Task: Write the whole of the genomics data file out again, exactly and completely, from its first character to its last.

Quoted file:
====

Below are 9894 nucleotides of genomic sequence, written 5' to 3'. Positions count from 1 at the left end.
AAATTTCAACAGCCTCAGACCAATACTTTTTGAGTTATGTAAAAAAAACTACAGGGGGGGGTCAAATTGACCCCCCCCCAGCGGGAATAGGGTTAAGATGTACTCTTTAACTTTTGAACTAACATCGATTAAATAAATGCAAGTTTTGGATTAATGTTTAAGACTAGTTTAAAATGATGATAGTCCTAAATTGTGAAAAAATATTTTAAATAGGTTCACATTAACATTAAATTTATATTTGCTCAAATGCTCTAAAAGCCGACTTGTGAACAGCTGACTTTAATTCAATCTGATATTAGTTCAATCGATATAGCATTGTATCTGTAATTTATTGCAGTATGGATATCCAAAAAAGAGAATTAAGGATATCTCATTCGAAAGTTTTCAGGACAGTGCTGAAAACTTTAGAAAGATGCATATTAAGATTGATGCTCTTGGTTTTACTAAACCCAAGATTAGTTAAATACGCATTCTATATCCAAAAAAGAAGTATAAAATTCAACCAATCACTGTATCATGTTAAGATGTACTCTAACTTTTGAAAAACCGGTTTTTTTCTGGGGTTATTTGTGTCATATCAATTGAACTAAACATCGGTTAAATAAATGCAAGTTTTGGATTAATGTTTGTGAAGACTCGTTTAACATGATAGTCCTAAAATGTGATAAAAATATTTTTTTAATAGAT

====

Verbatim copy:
Below are 9894 nucleotides of genomic sequence, written 5' to 3'. Positions count from 1 at the left end.
AAATTTCAACAGCCTCAGACCAATACTTTTTGAGTTATGTAAAAAAAACTACAGGGGGGGGTCAAATTGACCCCCCCCCAGCGGGAATAGGGTTAAGATGTACTCTTTAACTTTTGAACTAACATCGATTAAATAAATGCAAGTTTTGGATTAATGTTTAAGACTAGTTTAAAATGATGATAGTCCTAAATTGTGAAAAAATATTTTAAATAGGTTCACATTAACATTAAATTTATATTTGCTCAAATGCTCTAAAAGCCGACTTGTGAACAGCTGACTTTAATTCAATCTGATATTAGTTCAATCGATATAGCATTGTATCTGTAATTTATTGCAGTATGGATATCCAAAAAAGAGAATTAAGGATATCTCATTCGAAAGTTTTCAGGACAGTGCTGAAAACTTTAGAAAGATGCATATTAAGATTGATGCTCTTGGTTTTACTAAACCCAAGATTAGTTAAATACGCATTCTATATCCAAAAAAGAAGTATAAAATTCAACCAATCACTGTATCATGTTAAGATGTACTCTAACTTTTGAAAAACCGGTTTTTTTCTGGGGTTATTTGTGTCATATCAATTGAACTAAACATCGGTTAAATAAATGCAAGTTTTGGATTAATGTTTGTGAAGACTCGTTTAACATGATAGTCCTAAAATGTGATAAAAATATTTTTTTAATAGAT